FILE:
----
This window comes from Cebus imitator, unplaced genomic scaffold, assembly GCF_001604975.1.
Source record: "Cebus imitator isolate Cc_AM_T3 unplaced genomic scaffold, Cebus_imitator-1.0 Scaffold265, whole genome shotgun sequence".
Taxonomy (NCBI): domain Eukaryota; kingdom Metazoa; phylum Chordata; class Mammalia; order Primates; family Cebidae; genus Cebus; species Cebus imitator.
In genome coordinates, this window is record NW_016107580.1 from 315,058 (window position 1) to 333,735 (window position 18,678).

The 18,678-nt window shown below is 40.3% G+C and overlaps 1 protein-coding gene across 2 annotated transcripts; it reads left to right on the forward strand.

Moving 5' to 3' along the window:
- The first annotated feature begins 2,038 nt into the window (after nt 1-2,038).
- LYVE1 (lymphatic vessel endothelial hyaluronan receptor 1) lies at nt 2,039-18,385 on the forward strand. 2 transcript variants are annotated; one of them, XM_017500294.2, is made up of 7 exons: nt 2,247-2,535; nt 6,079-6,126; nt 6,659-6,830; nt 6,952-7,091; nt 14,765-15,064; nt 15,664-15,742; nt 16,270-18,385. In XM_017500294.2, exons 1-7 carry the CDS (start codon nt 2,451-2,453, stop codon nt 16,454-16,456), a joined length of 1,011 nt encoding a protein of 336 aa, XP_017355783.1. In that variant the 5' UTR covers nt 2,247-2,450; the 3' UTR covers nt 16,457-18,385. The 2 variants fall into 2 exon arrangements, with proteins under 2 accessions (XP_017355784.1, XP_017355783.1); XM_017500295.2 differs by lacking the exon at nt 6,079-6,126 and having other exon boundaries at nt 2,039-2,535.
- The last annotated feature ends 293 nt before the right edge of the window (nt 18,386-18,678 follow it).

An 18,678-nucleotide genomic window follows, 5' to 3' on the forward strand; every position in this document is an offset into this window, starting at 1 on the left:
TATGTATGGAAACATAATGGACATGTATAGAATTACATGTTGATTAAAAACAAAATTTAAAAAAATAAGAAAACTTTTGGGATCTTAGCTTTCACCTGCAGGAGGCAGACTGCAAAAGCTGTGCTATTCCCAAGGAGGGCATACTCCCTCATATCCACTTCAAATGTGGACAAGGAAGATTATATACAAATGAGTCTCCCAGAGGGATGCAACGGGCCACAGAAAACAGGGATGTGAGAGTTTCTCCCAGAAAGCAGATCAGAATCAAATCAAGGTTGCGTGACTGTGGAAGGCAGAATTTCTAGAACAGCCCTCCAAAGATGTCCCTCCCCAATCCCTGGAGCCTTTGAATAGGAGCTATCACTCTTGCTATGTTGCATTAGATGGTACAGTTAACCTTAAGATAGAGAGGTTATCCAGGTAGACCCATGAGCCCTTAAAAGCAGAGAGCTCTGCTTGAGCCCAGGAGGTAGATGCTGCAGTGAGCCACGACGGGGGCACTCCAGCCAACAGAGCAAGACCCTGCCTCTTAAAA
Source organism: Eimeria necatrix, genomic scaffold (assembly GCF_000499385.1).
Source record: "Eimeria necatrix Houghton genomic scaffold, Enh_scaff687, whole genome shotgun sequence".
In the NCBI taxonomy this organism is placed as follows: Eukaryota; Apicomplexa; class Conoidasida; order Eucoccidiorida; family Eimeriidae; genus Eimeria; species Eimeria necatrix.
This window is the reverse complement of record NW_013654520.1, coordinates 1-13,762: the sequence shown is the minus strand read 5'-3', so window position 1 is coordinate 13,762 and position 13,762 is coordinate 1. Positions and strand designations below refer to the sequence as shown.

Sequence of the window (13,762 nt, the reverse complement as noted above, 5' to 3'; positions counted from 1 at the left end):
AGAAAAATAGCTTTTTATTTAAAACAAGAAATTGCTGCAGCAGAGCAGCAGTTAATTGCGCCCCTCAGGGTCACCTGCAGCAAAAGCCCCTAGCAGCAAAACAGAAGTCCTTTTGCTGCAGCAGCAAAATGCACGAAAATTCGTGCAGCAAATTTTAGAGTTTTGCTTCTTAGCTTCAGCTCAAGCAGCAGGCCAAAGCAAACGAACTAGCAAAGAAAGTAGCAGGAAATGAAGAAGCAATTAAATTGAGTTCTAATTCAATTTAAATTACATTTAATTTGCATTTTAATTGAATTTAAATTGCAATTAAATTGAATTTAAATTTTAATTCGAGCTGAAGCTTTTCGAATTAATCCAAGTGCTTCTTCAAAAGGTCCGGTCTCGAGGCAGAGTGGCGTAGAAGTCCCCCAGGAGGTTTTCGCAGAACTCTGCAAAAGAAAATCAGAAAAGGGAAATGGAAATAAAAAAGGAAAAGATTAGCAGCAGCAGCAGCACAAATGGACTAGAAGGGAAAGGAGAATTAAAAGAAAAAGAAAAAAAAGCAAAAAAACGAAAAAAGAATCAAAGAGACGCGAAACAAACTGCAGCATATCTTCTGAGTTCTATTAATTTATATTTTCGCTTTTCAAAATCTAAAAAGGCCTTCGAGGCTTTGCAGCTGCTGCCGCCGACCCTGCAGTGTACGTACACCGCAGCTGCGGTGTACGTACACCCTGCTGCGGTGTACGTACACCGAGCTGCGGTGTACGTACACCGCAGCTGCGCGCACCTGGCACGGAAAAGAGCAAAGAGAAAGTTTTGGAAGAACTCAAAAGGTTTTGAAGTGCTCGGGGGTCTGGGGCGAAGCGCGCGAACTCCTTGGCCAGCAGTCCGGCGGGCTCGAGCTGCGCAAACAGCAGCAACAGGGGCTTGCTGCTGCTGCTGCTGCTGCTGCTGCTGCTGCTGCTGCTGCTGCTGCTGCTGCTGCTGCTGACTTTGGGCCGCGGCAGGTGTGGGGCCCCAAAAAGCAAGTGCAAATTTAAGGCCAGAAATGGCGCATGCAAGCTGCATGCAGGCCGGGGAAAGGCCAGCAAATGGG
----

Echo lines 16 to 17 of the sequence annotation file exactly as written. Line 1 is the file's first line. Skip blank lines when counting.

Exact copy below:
Sequence of the window (13,762 nt, the reverse complement as noted above, 5' to 3'; positions counted from 1 at the left end):
AGAAAAATAGCTTTTTATTTAAAACAAGAAATTGCTGCAGCAGAGCAGCAGTTAATTGCGCCCCTCAGGGTCACCTGCAGCAAAAGCCCCTAGCAGCAAAACAGAAGTCCTTTTGCTGCAGCAGCAAAATGCACGAAAATTCGTGCAGCAAATTTTAGAGTTTTGCTTCTTAGCTTCAGCTCAAGCAGCAGGCCAAAGCAAACGAACTAGCAAAGAAAGTAGCAGGAAATGAAGAAGCAATTAAATTGAGTTCTAATTCAATTTAAATTACATTTAATTTGCATTTTAATTGAATTTAAATTGCAATTAAATTGAATTTAAATTTTAATTCGAGCTGAAGCTTTTCGAATTAATCCAAGTGCTTCTTCAAAAGGTCCGGTCTCGAGGCAGAGTGGCGTAGAAGTCCCCCAGGAGGTTTTCGCAGAACTCTGCAAAAGAAAATCAGAAAAGGGAAATGGAAATAAAAAAGGAAAAGATTAGCAGCAGCAGCAGCACAAATGGACTAGAAGGGAAAGGAGAATTAAAAGAAAAAGAAAAAAAAGCAAAAAAACGAAAAAAGAATCAAAGAGACGCGAAACAAACTGCAGCATATCTTCTGAGTTCTATTAATTTATATTTTCGCTTTTCAAAATCTAAAAAGGCCTTCGAGGCTTTGCAGCTGCTGCCGCCGACCCTGCAGTGTACGTACACCGCAGCTGCGGTGTACGTACACCCTGCTGCGGTGTACGTACACCGAGCTGCGGTGTACGTACACCGCAGCTGCGCGCACCTGGCACGGAAAAGAGCAAAGAGAAAGTTTTGGAAGAACTCAAAAGGTTTTGAAGTGCTCGGGGGTCTGGGGCGAAGCGCGCGAACTCCTTGGCCAGCAGTCCGGCGGGCTCGAGCTGCGCAAACAGCAGCAACAGGGGCTTGCTGCTGCTGCTGCTGCTGCTGCTGCTGCTGCTGCTGCTGCTGCTGCTGCTGCTGCTGCTGACTTTGGGCCGCGGCAGGTGTGGGGCCCCAAAAAGCAAGTGCAAATTTAAGGCCAGAAATGGCGCATGCAAGCTGCATGCAGGCCGGGGAAAGGCCAGCAAATGGG